With his latest debate video YouTube hit “BRAGGADOCIOUS!” Randy’s been making the social media circuit.

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Come Out With Pride 2016 Guide

By : Jake Stevens
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Come Out With Pride is back and bigger than ever! This year we celebrate our diversity, honor lost friends, and heal Orlando.

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Come Out With Pride rises to the challenge of healing a community still in a haze of grief

By : Billy Manes
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“In the beginning, everybody was kind of in shock,” Come Out With Pride board secretary and auction chair Deb Ofsowitz says. “It was hard to even talk about it.”

Osfowitz, of course, is referring to the June 12 Pulse massacre that resonated throughout the world; those few minutes of artillery fire that led to the deaths of 49 people and the injuries of 53 more at Pulse Orlando after a Saturday night, before the dawn of Sunday. The board convened immediately, she says, everybody soon after scattering into various public relations poses as public people often do in the face of tragedy.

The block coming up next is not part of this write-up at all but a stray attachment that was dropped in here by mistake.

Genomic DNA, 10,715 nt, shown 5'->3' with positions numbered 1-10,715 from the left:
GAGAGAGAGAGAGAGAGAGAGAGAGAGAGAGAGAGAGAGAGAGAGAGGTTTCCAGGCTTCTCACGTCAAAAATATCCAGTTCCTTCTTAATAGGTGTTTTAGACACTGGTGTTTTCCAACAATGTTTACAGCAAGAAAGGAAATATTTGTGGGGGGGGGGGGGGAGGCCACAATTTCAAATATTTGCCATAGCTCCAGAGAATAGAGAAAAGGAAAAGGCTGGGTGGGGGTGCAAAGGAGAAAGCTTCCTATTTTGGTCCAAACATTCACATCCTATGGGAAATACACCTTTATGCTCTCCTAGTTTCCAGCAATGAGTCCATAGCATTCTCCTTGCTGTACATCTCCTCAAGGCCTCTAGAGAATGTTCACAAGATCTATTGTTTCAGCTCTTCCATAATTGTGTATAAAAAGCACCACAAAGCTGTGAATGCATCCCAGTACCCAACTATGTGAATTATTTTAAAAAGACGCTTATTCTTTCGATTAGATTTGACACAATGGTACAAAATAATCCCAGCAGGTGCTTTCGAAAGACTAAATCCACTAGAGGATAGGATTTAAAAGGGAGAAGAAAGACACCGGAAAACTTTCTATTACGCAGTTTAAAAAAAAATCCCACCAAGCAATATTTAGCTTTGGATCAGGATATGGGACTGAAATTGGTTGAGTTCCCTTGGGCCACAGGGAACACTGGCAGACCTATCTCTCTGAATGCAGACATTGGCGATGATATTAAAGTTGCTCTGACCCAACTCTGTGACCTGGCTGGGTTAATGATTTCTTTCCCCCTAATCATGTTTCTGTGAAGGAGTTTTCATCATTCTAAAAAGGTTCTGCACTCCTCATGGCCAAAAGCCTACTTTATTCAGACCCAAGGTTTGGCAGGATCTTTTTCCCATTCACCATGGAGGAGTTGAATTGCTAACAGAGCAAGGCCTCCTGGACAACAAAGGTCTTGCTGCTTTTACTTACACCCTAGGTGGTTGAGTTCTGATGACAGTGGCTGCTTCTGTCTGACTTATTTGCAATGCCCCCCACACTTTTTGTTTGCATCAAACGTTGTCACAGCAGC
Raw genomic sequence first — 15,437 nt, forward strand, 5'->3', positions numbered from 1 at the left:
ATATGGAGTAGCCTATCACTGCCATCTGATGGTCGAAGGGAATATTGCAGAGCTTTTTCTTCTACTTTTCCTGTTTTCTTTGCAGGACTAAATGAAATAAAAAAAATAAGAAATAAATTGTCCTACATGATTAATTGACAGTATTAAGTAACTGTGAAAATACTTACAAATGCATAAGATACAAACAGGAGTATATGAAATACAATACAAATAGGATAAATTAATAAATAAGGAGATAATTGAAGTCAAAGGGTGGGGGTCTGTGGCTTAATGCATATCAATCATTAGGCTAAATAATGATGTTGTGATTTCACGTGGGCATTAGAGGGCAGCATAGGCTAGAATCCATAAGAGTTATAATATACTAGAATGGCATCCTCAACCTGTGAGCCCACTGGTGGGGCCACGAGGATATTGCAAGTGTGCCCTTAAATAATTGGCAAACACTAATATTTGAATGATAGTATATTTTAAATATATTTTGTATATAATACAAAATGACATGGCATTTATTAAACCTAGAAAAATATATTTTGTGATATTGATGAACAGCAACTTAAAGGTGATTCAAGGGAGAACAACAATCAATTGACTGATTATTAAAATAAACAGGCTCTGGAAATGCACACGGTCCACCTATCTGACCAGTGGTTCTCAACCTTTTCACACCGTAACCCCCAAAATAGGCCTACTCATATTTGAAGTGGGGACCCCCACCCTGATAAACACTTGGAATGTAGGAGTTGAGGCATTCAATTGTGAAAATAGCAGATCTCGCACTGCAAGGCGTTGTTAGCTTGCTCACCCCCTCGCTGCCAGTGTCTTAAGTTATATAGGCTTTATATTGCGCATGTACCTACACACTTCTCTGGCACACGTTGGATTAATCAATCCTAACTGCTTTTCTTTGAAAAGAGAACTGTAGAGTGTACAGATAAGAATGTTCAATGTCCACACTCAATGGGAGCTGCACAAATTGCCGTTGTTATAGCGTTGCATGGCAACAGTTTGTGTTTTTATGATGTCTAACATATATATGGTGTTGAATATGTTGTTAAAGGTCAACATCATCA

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Watermark Year in Review: March 2015

By : Jamie Hyman, Billy Manes and Jeremy Williams
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As they celebrated their 25th year, the Orlando Gay Chorus also named James Rode as their new artistic director and conductor. Rode, who is also the vocal director for Celebration High School in Osceola, was excited and pleased to be at the helm for the OGC’s 25th year. Rode showed what he was capable of with his inaugural OGC concert One Voice at the Plaza Live which celebrated a quarter century of music in the LGBT community.

The Hope and Help Center raised funds and awareness for HIV/AIDS for the 20th year with the Orlando AIDS Walk March 28. The two-mile march around Lake Eola brought more than 1,400 walkers and raised over $120,000. The Sisters of Perpetual Indulgence led the walk followed by 89 registered teams and individuals.